Words by Ken Scrudato
Recently, while immersed in the eerie drug-sex double entendre of “Never Let Me Down Again”, a friend commented to me, “What’s with Depeche Mode? They make self-destruction sound like you’re falling through the clouds.”
It would be difficult to fathom a more essence-perceiving appraisal of a band that has almost inconceivably spun a penchant for both futurism and perversion into more than ninety-million record sales (not a misprint) since being discovered by Mute’s Daniel Miller in a dinky Basildon nightclub in 1980. Indeed, one need only revisit the morbid, deviant pleasures of the likes of “Master and Servant”, “Fly On the Windscreen”, “Blasphemous Rumours” or “Barrel of a Gun”, for an edifying glimpse into the disquietingly sordid and harrowing weltanschaunng of Mssrs. Dave Gahan, Martin Gore and Andrew Fletcher. Depeche has spent a career crafting Le Grand Guignol for the masses, and if those same masses didn’t quite always grasp the concepts (Like, why does Martin Gore always seem to be on stage in quasi bondage gear?), they were lured in by the colossal hooks and the seething sexuality and they devoured it all like piranhas at the feed.
Baudelaire, probably as much their spiritual forefather as anyone, would surely be awed.
Among their uncountable spawn, The Killers are a peculiar case. Since rocketing to fame with their urgent, explosive 2004 debut Hot Fuss, they’ve craftily mated the outré glitz of Duran Duran with the visceral earnestness of U2, all the while unapologetically reaching for nothing short of the mega-stardom of both those bands. And frontman Brandon Flowers, equally adorable and grandiose, maintains a contradiction to match any to which Depeche Mode can lay claim: he is a resolute Mormon, a religion not exactly known for turning out glamorous rock & rollers.
If the fascination of getting Flowers together for this first time with Depeche singer Gahan isn’t immediately evident, consider that the latter’s only significant rival in the rock-star-as-Christ-figure stakes is probably Bono. But while Dublin’s finest unwaveringly professes his faith in the only Son of God, Gahan, especially in the lyrics to the deliciously blaspheming “Personal Jesus” (“Someone to hear your prayers / Someone who cares”) has literally offered himself up as an Earthly substitute —a heresy you surely won’t find any of his worshipping public objecting to, whatever their quotidian religious affiliations.
Appropriately, Gahan also nearly saw to his own heroin-fueled crucifixion back in the 90’s–and quite literally rose from the dead in the back of a Los Angeles ambulance. Flowers, on the other hand, for all his cockiness and swagger, has been a model of responsible behavior. At just 27 years of age he’s already blissfully married and a father; and he doesn’t go anywhere near drugs, as you might have guessed.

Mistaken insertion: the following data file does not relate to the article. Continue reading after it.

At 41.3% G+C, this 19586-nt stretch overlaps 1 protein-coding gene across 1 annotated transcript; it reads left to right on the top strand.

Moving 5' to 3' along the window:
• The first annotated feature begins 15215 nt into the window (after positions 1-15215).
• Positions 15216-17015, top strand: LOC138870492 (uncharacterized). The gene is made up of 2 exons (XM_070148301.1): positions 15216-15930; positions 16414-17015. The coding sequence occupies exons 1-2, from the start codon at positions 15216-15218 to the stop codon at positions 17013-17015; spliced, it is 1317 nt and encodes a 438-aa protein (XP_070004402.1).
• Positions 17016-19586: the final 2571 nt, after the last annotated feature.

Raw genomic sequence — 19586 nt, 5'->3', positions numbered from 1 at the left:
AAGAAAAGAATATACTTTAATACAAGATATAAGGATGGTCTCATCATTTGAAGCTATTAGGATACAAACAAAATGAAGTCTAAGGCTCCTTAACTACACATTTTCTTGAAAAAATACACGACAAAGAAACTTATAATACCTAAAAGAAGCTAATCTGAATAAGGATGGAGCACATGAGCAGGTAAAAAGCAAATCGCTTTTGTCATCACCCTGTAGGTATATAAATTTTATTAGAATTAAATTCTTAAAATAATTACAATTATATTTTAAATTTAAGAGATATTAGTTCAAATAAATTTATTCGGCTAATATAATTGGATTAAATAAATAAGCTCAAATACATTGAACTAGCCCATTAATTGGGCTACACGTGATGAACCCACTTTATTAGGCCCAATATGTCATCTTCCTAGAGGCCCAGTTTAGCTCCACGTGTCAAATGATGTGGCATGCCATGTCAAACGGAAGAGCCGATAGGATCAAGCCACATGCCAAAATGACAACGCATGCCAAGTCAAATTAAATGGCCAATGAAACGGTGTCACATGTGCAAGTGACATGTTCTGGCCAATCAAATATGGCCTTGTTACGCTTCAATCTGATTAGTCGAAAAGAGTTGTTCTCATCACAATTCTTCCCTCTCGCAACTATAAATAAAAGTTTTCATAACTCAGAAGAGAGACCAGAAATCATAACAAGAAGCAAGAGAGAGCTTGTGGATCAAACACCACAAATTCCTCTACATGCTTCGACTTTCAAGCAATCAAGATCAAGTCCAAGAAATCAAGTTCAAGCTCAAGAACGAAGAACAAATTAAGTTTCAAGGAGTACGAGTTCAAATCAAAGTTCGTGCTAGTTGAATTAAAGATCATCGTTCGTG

Both bands are brandishing new records, as happens with bands. The Killers’ third, Day & Age, was released last November to significant critical acclaim. And with its stylistic ambition, sweeping atmospherics and grand lyrical gestures (Flowers actually took a bit of heat for the awkward philosophizing—“Are we human / Or are we dancer”—of the otherwise resplendently majestic hit single “Human”), it sounds like a band just a couple of rungs down from the top of the ladder of superstardom.
Depeche Mode, on the other hand, have decisively dispensed with the rulebook; virtually nothing on the enthralling new Sounds of the Universe relies on recycling their past. The thundering rhythms and industrial fervor of “Hole To Feed”’ make it come off like the soundtrack to some futuristic cannibal ritual; “Little Soul” appears like a quasi-gospel tune lost inside of a nightmare dreamscape; and “In Sympathy” is what Kraftwerk might sound like if they’d stop all the calculating and let themselves get a little sleazy. Gahan’s singing, the tormented undercurrents noticeably mitigated, increasingly exhibits a raw, bluesy sexuality, and is perhaps more fiery and captivating than its ever been.
On a recent winter evening, Dave Gahan was his usual charming and charismatic self, and Brandon Flowers, understandably, was a little starstruck.
Dave–you came to fame on a more measured path. Depeche Mode were very much outsiders in the beginning. But The Killers found fame almost instantly. How has fame affected each of you personally and artistically?
Brandon: “I’m still struggling with identifying any effects. I feel exactly the same. I think maybe because it happened so quickly for us, that I haven’t had much time to understand it. It’s all about just putting out our next record; we’ve got the fire burning, and we just go with it.”
Dave: “I tend to agree with Brandon, I’ve gotta say. In the beginning, it was really about doing the work, and the rest is thrust upon you. I certainly ran with it and had some fun…and then didn’t really. Playing the game of being the rock star was fun for a couple of years out in Los Angeles; but after awhile, being the celebrity sitting in the corner of the club wore a little thin. I mean, I live in New York now, I walk around, I don’t really get bothered, I like it here. My day is pretty normal. That whole idea of fame being something that’s going to fulfill you…I just don’t get that”
Brandon, do you want to talk about Depeche Mode’s influence?
Brandon: “Before I even thought of myself as a musician, I was affected by Depeche Mode as a person. I think about Some Great Reward or Songs of Faith and Devotion and they shaped me as an individual before I even wrote a song. So they meant a lot to me…(laughs) god, this is surreal.”
It’s interesting that you bring up Songs of Faith and Devotion. I’ve always seen Depeche Mode’s work as being a lot about exploring guilt and perversity and sexuality as reactions to society’s ideas about religion and morality and such. And Brandon–you have a special relationship with religion. Do you guys want to get into that?